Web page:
How to manage the more severe effects of menopause

Although we all know on an intellectual level that menopause is part and parcel of the ageing process, many of us may feel a certain degree of trepidation as we approach middle age. This is perhaps a natural reaction, particularly when you take into consideration some of the most commonly known symptoms of this transition period – such as hot flushes, aches and pains, and fatigue.

But what about some of the more severe effects of menopause? If you are experiencing them for yourself or are worried about experiencing them and want to discover ways to deal with these symptoms, then read on. You will discover how to manage these unpleasant effects daily, and learn what treatments are available to reduce the discomfort they can cause.

woman wearing blue jumper posing for mums magazine

Chronic Pain

Recent research has revealed that women who are going through menopause are more likely to develop chronic pain conditions, or experience a worsening of a pre-existing condition.

Fortunately, there is no need to suffer in silence. If you have developed a chronic pain condition during menopause, or if menopause has reignited the symptoms of a pre-existing illness, help is available. Various treatments can be used to ease the pain and improve your day-to-day life; these include prescription medication, heat treatments, and anti-inflammatories.

If you struggle with a pre-existing disability that is leading to severe discomfort, particularly when combined with the effects of menopause, you may also want to consider the use of a mobility aid when your symptoms are at their worst. These aids can help you move about more easily, relieving the strain on painful joints or muscles. In extreme cases, you may even wish to consider electric-powered wheelchairs such as those provided by Mobility Solutions, so you don’t have to have your autonomy restricted when menopause triggers a flare-up of your symptoms.

 

Intense Mood Swings

Many women may not be aware that erratic moods can occur as a result of menopause, including unexplained anxiety, sudden bouts of rage, depression, and feelings of low self-esteem. These sudden changes in mood can be disconcerting, particularly if you are not sure what’s causing them.

Fortunately, you can do a few things to try and regulate your moods and keep things on a more even keel. For example, ensuring you stay hydrated and well-rested can help keep your moods from spinning out of control. You can also try soothing activities such as walking, yoga, and meditation, and consider downloading a few mindfulness apps to your phone to help you stay calm and focused.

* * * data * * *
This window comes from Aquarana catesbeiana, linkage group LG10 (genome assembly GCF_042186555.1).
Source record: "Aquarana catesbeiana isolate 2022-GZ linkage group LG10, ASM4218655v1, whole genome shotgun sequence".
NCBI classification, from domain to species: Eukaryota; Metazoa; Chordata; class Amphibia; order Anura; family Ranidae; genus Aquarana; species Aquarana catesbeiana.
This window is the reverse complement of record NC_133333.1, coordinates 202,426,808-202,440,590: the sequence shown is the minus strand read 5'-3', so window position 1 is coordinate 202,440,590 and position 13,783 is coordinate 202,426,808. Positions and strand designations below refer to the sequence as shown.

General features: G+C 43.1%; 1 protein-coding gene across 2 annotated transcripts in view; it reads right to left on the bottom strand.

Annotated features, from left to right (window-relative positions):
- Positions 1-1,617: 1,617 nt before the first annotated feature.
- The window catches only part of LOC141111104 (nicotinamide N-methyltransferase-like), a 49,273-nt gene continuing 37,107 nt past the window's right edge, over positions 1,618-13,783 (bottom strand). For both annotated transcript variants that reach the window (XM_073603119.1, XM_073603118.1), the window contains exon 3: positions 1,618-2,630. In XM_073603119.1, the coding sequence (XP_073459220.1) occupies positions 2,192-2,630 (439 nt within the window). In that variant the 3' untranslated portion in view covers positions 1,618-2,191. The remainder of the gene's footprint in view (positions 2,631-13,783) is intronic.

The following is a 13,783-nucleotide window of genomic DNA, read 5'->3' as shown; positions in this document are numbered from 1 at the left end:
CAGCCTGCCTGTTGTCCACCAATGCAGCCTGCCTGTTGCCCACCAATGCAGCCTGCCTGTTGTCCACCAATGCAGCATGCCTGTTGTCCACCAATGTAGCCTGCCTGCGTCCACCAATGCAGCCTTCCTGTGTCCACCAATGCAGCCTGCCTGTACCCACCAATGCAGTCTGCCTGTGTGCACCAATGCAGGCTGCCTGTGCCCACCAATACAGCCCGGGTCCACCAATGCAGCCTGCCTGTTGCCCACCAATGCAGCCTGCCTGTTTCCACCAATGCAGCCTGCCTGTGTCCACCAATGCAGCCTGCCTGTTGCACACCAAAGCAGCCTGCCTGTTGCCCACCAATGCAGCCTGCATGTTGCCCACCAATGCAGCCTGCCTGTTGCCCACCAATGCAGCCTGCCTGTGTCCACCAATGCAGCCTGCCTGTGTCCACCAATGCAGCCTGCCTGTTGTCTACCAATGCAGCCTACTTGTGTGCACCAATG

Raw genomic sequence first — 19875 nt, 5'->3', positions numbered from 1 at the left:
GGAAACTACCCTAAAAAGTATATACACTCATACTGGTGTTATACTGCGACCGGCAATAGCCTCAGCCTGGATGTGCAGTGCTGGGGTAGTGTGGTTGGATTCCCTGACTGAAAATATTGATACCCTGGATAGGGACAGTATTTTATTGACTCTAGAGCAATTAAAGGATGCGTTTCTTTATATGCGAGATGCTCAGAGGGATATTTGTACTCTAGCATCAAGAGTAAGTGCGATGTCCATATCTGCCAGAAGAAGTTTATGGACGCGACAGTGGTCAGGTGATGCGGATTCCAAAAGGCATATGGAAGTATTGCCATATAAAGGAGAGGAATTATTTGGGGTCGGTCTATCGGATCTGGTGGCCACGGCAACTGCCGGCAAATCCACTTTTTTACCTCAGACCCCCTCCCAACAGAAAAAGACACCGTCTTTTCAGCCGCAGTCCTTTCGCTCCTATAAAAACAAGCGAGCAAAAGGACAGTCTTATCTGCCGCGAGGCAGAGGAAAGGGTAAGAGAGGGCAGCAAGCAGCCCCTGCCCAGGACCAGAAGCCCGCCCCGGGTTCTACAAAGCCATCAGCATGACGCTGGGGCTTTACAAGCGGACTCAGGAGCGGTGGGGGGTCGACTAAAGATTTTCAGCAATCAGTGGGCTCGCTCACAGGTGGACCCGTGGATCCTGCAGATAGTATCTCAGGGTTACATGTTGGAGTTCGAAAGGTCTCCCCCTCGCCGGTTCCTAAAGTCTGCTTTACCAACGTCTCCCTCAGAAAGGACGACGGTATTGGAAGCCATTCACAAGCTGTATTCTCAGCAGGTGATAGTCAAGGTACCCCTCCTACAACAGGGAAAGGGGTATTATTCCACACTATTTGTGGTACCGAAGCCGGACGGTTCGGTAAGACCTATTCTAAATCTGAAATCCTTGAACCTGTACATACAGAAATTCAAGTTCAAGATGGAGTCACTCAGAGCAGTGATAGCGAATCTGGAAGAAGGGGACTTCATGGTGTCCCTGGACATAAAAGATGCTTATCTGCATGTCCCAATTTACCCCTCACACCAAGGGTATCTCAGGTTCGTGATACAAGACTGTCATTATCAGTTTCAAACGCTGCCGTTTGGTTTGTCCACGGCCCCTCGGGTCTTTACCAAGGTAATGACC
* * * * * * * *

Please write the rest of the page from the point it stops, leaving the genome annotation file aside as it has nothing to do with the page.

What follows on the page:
However, if you start to feel like your moods are having a debilitating effect on your well-being, then it’s important that you seek medical advice. You may require anti-depressants to help correct a chemical imbalance, or perhaps some counselling would  be beneficial to give you coping mechanisms to deal with your more challenging emotions.

 

Insomnia

We all know how important it is to get enough sleep, not only for our physical health but for our mental well-being too.

Unfortunately, menopause can make it harder for many women to enjoy a restful night’s slumber, which may be linked to reduced levels of oestrogen. It is believed that lowered oestrogen can lead to a more shallow and easily broken sleep. In addition, other menopausal symptoms, such as hot flushes, can also interrupt your slumber.

If lack of sleep is something you’re struggling with, there are some tips you can use to help you catch those Z’s. These include avoiding alcohol or caffeine in the hours leading up to bedtime, and making sure you have a small glass of water right before sleep to prevent dehydration during the night. You should also eat a nourishing snack, to help keep your blood sugar stable.

Herbal sleep remedies may also be something to explore. A number of studies have found that valerian is a safe and natural sleep aid that can help you fall asleep faster and enjoy a better quality of sleep.

 

Regulating Your Temperature

One of the most well-known side effects of menopause is the hot flushes and night sweats that it can trigger. However, menopause can also cause the opposite effect: chills. This see-sawing from one extreme to the other can be exhausting and, for some women, it leads to low self-esteem and a desire to withdraw from social settings.

While no woman should ever have to feel embarrassed or ashamed by her own body and it’s natural processes, it’s understandable that having difficulty regulating your temperature can be a physical and mental challenge.

When it comes to managing these symptoms, there are some coping mechanisms and several different treatment options to try. These can range from wearing light, breathable clothing and carrying a spray bottle with you to cool yourself down, through to trying different supplements or perhaps even hormone replacement therapy (HRT) which comes with both benefits and risks.

 

Final Thoughts

While coping with some of the worst symptoms of menopause is undoubtedly challenging, it’s helpful to understand that every symptom has treatments available to ease the effects and make you more comfortable. If you ever have any doubts or concerns or find yourself struggling, don’t hesitate to seek medical advice as soon as possible; don’t suffer in silence, as help of various kinds is at hand.

Please share with London Mums your experience with severe effects of menopause.

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